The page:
University of Cambridge > > Isaac Newton Institute Seminar Series > Modelling interactions between hydrodynamics and dispersal that help shape biofilm community composition across a range of scales

Modelling interactions between hydrodynamics and dispersal that help shape biofilm community composition across a range of scales

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(Joint with A. J. Pinto and E. Vignaga)

In any open biological community there are a few basic biological processes that shape the community composition: births, deaths, immigration and emigration. Of course there are myriad factors that influence the rate at which each of these occur in different species within a community. For bacterial biofilms, our understanding and growing ability to quantify these factors has been furnished by laboratory experimentation often at very-small scale in comparison to the system that is ultimately of interest.

Here we present circumstantial evidence that in drinking water distribution networks, where biofilm control is of paramount importance, and in river networks, where biofilms mediate biogeochemical cycling, limitations in the hydrodynamic dispersal of bacterial between locations has a strong influence on the community composition. Thus, where biofilms reside in a hydraulically connected network, immigration and emigration at the local scale can have a strong effect on the biodiversity patterns across the network. In most biofilm models, conceived on the basis of laboratory biofilms, these mechanisms assume less importance than the environmental and biological factors affecting births and deaths and are often modelled as flow-dependent biomass loss/gain terms. We present evidence and models for more complex dynamic interactions between dispersal and flow regimes. Developing a better understanding of bacterial dispersal mechanisms in networks should allow for a more robust quantification of risk in, for example, pathogen occurrence in drinking water or disturbance of river ecosystems, which should inform network management strategies.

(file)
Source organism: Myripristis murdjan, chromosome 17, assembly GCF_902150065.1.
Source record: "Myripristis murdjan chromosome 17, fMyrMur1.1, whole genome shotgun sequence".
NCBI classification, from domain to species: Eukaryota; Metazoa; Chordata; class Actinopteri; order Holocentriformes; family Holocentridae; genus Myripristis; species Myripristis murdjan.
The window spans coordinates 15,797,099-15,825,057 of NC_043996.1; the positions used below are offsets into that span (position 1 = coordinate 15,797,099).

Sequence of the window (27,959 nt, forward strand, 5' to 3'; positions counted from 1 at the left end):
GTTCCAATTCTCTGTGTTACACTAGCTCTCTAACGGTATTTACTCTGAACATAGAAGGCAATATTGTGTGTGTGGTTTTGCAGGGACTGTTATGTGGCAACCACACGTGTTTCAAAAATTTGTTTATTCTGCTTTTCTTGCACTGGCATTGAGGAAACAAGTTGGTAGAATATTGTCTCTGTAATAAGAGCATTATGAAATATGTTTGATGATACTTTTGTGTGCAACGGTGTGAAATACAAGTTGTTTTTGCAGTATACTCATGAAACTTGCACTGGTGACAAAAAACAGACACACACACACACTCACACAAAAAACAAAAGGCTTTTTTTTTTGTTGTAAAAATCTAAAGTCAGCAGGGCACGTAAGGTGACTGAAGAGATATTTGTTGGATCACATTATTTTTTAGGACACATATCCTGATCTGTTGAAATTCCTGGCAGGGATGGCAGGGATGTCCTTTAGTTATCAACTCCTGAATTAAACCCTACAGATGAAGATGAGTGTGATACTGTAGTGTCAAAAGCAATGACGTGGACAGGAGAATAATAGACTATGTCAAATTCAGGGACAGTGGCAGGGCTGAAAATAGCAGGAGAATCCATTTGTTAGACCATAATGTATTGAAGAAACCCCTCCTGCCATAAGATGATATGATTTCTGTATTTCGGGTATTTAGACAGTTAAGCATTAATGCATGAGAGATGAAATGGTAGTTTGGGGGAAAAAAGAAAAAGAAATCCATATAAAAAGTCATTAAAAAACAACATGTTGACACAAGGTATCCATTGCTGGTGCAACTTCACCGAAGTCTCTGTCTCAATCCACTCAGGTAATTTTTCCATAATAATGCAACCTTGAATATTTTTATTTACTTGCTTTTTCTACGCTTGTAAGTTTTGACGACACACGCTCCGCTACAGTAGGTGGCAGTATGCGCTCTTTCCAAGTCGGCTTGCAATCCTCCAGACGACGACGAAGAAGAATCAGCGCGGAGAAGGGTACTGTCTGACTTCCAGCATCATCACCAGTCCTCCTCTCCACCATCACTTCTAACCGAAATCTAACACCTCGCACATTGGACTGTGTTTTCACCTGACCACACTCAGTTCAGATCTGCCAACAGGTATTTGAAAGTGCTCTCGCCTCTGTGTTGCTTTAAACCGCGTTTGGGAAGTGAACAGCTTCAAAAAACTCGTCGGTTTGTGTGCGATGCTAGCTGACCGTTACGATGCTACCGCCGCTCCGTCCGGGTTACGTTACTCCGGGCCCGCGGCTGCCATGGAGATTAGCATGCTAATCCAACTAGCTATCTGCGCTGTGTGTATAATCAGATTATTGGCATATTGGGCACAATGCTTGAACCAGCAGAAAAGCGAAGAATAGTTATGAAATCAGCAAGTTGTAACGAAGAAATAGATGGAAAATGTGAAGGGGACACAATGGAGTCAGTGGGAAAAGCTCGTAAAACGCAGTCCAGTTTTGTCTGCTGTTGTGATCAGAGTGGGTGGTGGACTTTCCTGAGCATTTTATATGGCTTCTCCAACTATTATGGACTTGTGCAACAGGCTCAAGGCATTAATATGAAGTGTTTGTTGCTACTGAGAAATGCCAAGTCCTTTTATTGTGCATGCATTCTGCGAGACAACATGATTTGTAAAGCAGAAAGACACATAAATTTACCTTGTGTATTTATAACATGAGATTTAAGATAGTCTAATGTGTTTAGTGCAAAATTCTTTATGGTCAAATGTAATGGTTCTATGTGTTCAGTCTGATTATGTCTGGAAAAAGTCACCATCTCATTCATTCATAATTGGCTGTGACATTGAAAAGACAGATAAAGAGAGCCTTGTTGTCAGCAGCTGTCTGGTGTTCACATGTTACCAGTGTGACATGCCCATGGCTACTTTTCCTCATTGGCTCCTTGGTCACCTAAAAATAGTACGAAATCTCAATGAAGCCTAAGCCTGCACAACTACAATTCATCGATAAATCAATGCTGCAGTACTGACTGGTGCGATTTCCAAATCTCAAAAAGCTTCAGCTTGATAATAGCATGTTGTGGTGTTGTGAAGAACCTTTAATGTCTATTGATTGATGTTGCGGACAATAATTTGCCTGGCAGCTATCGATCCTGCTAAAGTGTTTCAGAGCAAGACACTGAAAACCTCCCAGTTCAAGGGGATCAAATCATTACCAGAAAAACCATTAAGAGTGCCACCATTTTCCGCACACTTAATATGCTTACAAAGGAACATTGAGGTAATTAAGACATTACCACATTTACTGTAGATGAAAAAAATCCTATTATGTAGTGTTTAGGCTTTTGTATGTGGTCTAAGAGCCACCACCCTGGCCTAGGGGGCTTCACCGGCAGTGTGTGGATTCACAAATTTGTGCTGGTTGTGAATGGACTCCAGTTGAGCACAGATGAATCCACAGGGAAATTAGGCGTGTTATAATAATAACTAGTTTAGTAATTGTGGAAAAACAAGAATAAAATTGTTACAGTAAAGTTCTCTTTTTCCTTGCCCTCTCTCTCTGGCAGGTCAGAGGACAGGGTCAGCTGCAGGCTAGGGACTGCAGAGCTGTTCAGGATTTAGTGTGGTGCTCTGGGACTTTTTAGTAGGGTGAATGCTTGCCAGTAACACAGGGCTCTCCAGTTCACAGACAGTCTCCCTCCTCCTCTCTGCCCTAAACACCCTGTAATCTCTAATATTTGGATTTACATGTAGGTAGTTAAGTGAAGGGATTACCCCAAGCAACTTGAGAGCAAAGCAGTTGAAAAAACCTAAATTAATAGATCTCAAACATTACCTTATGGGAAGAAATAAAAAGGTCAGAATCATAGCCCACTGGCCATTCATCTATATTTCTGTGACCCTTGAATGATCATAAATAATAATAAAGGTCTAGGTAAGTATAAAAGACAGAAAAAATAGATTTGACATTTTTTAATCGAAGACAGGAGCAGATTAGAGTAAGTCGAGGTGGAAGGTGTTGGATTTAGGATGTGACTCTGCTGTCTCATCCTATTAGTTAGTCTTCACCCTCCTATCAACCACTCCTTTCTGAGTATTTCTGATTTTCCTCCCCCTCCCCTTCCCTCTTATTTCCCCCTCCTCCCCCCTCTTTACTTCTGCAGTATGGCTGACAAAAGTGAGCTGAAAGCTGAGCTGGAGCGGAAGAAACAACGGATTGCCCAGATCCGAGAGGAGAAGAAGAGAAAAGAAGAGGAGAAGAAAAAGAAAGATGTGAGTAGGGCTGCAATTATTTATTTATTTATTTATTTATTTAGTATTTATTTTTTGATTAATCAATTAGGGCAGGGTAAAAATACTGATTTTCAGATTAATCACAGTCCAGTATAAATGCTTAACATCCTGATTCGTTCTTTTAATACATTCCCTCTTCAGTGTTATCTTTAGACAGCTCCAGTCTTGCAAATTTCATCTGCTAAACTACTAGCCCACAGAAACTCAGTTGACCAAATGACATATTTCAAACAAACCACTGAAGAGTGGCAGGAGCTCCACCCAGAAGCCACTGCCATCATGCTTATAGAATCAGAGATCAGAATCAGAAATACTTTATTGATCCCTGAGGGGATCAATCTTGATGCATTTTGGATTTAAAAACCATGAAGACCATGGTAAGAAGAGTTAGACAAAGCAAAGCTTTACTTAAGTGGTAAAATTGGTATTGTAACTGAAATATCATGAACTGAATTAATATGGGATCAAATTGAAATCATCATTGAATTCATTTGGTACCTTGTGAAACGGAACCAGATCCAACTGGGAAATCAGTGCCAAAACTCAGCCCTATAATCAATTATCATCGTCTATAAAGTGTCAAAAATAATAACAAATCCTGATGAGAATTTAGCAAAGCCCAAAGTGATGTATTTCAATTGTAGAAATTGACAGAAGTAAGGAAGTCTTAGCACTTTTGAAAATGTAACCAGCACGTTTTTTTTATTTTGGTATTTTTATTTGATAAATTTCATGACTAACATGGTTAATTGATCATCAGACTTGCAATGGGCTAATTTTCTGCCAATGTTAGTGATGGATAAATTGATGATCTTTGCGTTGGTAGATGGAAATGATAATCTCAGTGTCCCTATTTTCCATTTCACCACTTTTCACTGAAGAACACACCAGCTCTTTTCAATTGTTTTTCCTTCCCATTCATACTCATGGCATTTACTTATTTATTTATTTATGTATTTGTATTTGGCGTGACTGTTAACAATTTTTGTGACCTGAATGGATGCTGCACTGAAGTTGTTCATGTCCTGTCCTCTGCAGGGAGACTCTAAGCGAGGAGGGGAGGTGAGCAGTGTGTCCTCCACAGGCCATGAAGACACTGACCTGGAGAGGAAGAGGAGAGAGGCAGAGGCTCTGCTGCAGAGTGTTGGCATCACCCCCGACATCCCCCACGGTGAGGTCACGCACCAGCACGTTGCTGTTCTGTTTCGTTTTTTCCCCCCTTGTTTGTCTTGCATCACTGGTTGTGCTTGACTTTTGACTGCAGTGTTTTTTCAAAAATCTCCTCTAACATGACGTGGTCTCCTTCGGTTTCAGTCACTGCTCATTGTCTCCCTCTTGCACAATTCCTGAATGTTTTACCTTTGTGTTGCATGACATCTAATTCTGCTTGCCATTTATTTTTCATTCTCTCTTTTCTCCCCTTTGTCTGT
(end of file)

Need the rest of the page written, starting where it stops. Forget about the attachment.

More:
This talk is part of the Isaac Newton Institute Seminar Series series.

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